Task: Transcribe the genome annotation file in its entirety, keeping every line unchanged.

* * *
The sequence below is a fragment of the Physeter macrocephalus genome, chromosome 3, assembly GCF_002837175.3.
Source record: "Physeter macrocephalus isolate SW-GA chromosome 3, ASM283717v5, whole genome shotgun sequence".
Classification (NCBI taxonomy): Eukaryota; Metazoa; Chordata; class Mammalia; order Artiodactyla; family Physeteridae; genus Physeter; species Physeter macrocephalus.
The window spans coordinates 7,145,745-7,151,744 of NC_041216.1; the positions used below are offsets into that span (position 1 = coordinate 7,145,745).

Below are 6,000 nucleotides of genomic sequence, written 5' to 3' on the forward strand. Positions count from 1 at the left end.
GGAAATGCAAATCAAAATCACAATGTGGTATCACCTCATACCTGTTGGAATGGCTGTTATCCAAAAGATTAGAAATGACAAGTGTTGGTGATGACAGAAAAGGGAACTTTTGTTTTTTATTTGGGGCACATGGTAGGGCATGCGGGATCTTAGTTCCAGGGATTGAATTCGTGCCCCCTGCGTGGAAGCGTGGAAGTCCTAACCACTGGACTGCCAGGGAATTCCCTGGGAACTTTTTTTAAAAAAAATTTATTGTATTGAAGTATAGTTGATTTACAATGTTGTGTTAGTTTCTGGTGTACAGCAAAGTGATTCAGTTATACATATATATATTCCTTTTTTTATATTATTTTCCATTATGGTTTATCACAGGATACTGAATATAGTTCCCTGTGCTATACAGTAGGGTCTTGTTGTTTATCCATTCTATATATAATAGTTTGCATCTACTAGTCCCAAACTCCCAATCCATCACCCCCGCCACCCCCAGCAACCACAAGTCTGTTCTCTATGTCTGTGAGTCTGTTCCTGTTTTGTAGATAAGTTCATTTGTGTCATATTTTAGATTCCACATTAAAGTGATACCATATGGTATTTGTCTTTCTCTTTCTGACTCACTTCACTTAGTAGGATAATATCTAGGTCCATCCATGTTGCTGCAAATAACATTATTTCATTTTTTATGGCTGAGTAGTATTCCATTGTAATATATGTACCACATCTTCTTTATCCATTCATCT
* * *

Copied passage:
The sequence below is a fragment of the Physeter macrocephalus genome, chromosome 3, assembly GCF_002837175.3.
Source record: "Physeter macrocephalus isolate SW-GA chromosome 3, ASM283717v5, whole genome shotgun sequence".
Classification (NCBI taxonomy): Eukaryota; Metazoa; Chordata; class Mammalia; order Artiodactyla; family Physeteridae; genus Physeter; species Physeter macrocephalus.
The window spans coordinates 7,145,745-7,151,744 of NC_041216.1; the positions used below are offsets into that span (position 1 = coordinate 7,145,745).

Below are 6,000 nucleotides of genomic sequence, written 5' to 3' on the forward strand. Positions count from 1 at the left end.
GGAAATGCAAATCAAAATCACAATGTGGTATCACCTCATACCTGTTGGAATGGCTGTTATCCAAAAGATTAGAAATGACAAGTGTTGGTGATGACAGAAAAGGGAACTTTTGTTTTTTATTTGGGGCACATGGTAGGGCATGCGGGATCTTAGTTCCAGGGATTGAATTCGTGCCCCCTGCGTGGAAGCGTGGAAGTCCTAACCACTGGACTGCCAGGGAATTCCCTGGGAACTTTTTTTAAAAAAAATTTATTGTATTGAAGTATAGTTGATTTACAATGTTGTGTTAGTTTCTGGTGTACAGCAAAGTGATTCAGTTATACATATATATATTCCTTTTTTTATATTATTTTCCATTATGGTTTATCACAGGATACTGAATATAGTTCCCTGTGCTATACAGTAGGGTCTTGTTGTTTATCCATTCTATATATAATAGTTTGCATCTACTAGTCCCAAACTCCCAATCCATCACCCCCGCCACCCCCAGCAACCACAAGTCTGTTCTCTATGTCTGTGAGTCTGTTCCTGTTTTGTAGATAAGTTCATTTGTGTCATATTTTAGATTCCACATTAAAGTGATACCATATGGTATTTGTCTTTCTCTTTCTGACTCACTTCACTTAGTAGGATAATATCTAGGTCCATCCATGTTGCTGCAAATAACATTATTTCATTTTTTATGGCTGAGTAGTATTCCATTGTAATATATGTACCACATCTTCTTTATCCATTCATCT